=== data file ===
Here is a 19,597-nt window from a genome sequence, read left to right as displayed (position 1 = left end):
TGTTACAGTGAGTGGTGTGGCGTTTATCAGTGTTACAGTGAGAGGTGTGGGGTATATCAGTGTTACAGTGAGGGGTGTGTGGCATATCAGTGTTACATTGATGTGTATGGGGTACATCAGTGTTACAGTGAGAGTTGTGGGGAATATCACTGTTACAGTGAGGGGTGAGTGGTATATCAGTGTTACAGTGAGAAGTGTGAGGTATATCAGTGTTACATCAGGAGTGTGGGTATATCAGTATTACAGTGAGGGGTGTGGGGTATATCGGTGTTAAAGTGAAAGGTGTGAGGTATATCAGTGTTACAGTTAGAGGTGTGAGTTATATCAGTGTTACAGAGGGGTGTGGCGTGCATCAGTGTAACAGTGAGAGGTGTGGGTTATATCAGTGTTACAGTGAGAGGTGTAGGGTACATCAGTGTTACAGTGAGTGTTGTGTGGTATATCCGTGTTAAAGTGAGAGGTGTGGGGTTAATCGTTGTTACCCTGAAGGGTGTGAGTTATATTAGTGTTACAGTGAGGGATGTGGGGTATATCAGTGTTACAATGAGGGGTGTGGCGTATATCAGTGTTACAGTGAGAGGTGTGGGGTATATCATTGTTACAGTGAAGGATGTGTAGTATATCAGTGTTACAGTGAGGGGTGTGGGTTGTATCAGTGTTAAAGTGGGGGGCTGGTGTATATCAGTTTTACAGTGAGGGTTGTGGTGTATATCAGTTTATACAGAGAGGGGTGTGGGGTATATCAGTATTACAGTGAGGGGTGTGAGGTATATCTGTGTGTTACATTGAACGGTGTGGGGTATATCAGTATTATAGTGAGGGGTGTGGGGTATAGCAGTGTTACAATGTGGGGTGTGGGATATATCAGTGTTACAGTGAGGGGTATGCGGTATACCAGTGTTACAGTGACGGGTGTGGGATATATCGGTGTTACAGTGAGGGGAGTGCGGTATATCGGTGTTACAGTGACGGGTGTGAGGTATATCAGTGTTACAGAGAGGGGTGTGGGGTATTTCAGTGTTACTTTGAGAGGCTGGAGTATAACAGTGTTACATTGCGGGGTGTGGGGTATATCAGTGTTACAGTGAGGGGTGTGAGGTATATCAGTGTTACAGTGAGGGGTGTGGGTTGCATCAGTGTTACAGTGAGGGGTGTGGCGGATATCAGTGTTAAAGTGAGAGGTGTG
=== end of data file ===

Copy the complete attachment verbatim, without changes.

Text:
Here is a 19,597-nt window from a genome sequence, read left to right as displayed (position 1 = left end):
TGTTACAGTGAGTGGTGTGGCGTTTATCAGTGTTACAGTGAGAGGTGTGGGGTATATCAGTGTTACAGTGAGGGGTGTGTGGCATATCAGTGTTACATTGATGTGTATGGGGTACATCAGTGTTACAGTGAGAGTTGTGGGGAATATCACTGTTACAGTGAGGGGTGAGTGGTATATCAGTGTTACAGTGAGAAGTGTGAGGTATATCAGTGTTACATCAGGAGTGTGGGTATATCAGTATTACAGTGAGGGGTGTGGGGTATATCGGTGTTAAAGTGAAAGGTGTGAGGTATATCAGTGTTACAGTTAGAGGTGTGAGTTATATCAGTGTTACAGAGGGGTGTGGCGTGCATCAGTGTAACAGTGAGAGGTGTGGGTTATATCAGTGTTACAGTGAGAGGTGTAGGGTACATCAGTGTTACAGTGAGTGTTGTGTGGTATATCCGTGTTAAAGTGAGAGGTGTGGGGTTAATCGTTGTTACCCTGAAGGGTGTGAGTTATATTAGTGTTACAGTGAGGGATGTGGGGTATATCAGTGTTACAATGAGGGGTGTGGCGTATATCAGTGTTACAGTGAGAGGTGTGGGGTATATCATTGTTACAGTGAAGGATGTGTAGTATATCAGTGTTACAGTGAGGGGTGTGGGTTGTATCAGTGTTAAAGTGGGGGGCTGGTGTATATCAGTTTTACAGTGAGGGTTGTGGTGTATATCAGTTTATACAGAGAGGGGTGTGGGGTATATCAGTATTACAGTGAGGGGTGTGAGGTATATCTGTGTGTTACATTGAACGGTGTGGGGTATATCAGTATTATAGTGAGGGGTGTGGGGTATAGCAGTGTTACAATGTGGGGTGTGGGATATATCAGTGTTACAGTGAGGGGTATGCGGTATACCAGTGTTACAGTGACGGGTGTGGGATATATCGGTGTTACAGTGAGGGGAGTGCGGTATATCGGTGTTACAGTGACGGGTGTGAGGTATATCAGTGTTACAGAGAGGGGTGTGGGGTATTTCAGTGTTACTTTGAGAGGCTGGAGTATAACAGTGTTACATTGCGGGGTGTGGGGTATATCAGTGTTACAGTGAGGGGTGTGAGGTATATCAGTGTTACAGTGAGGGGTGTGGGTTGCATCAGTGTTACAGTGAGGGGTGTGGCGGATATCAGTGTTAAAGTGAGAGGTGTG